Over the last decade the emerging social media–most of which did not even exist before the year 2000–abruptly altered our use of the Internet, itself a medium of only a little more than a decade-plus. Interactive platforms, called 2.0 web platforms, brought us Twitter, Facebook and YouTube. All three of these have experienced phenomenal growth by freely offering us useful tools and technologies that we are only now beginning to understand. These platforms soon began to take control of much of what we do. They dominated the time that many spent online. They have even driven a whole new generation away from email before my generation got settled into the new medium of electronic mail.

On what Rory O’Connor calls “

[a] breathtakingly short [time] period, social media become touchstones of modern communicates and culture–and in the process upended entire industries, changed cultural norms, and disrupted both national and then international politics and, to a lesser degree, governance” (Friends, Followers and the Future, 17).

Almost overnight the previous century’s centralized, one-way media reality of limited channels for distribution of news and information was transformed. New methods were becoming available so fast that one can hardly keep up. I can’t and I feel overwhelmed, at times, just trying to figure out how to use these media for the purposes of “empowering leaders and churches for   unity in Christ’s mission.” (This quotation is the revised purpose statement of ACT 3.)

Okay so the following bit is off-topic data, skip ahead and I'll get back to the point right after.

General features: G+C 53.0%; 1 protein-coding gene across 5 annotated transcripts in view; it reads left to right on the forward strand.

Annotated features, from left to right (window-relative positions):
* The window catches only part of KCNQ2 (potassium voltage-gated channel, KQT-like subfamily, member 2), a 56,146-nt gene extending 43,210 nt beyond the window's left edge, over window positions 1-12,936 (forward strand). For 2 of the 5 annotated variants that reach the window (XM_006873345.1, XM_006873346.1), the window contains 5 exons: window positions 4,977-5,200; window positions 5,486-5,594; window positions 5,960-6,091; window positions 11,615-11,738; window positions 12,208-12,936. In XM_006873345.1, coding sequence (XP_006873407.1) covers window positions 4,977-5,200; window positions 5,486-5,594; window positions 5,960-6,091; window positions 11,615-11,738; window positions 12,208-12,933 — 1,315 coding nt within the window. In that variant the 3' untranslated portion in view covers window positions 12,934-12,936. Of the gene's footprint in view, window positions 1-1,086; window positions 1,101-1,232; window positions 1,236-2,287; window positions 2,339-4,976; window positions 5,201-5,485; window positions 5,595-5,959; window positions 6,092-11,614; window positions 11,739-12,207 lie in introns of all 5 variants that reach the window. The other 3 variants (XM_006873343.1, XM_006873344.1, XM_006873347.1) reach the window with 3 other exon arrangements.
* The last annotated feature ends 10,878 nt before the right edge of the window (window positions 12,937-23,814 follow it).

All is not joy, however, in Mudville. Media users produce some of the most bizarre and dangerous lies possible, and these can spread quickly. The good news, however, is that such lies can be easily discovered and corrected by using the same means carefully. The end result, and I believe that this is huge, is that no one person or empire, has the power to tell us the news or anything else. We can “judge all things” (within reason) and make better decisions. But this comes with a huge caveat. We must gain a perspective that stabilizes out lives and roots us in something bigger and grander than ourselves. I believe this story is the gospel of Christ. It is the true story of stories. It makes sense of everything else.

The great threat to our faith is not the social media. The social media has simply created the new context for a much needed reformation; a renewal of faith that could liberate us from the tyranny of human controls and structures that crush our freedom in Christ.

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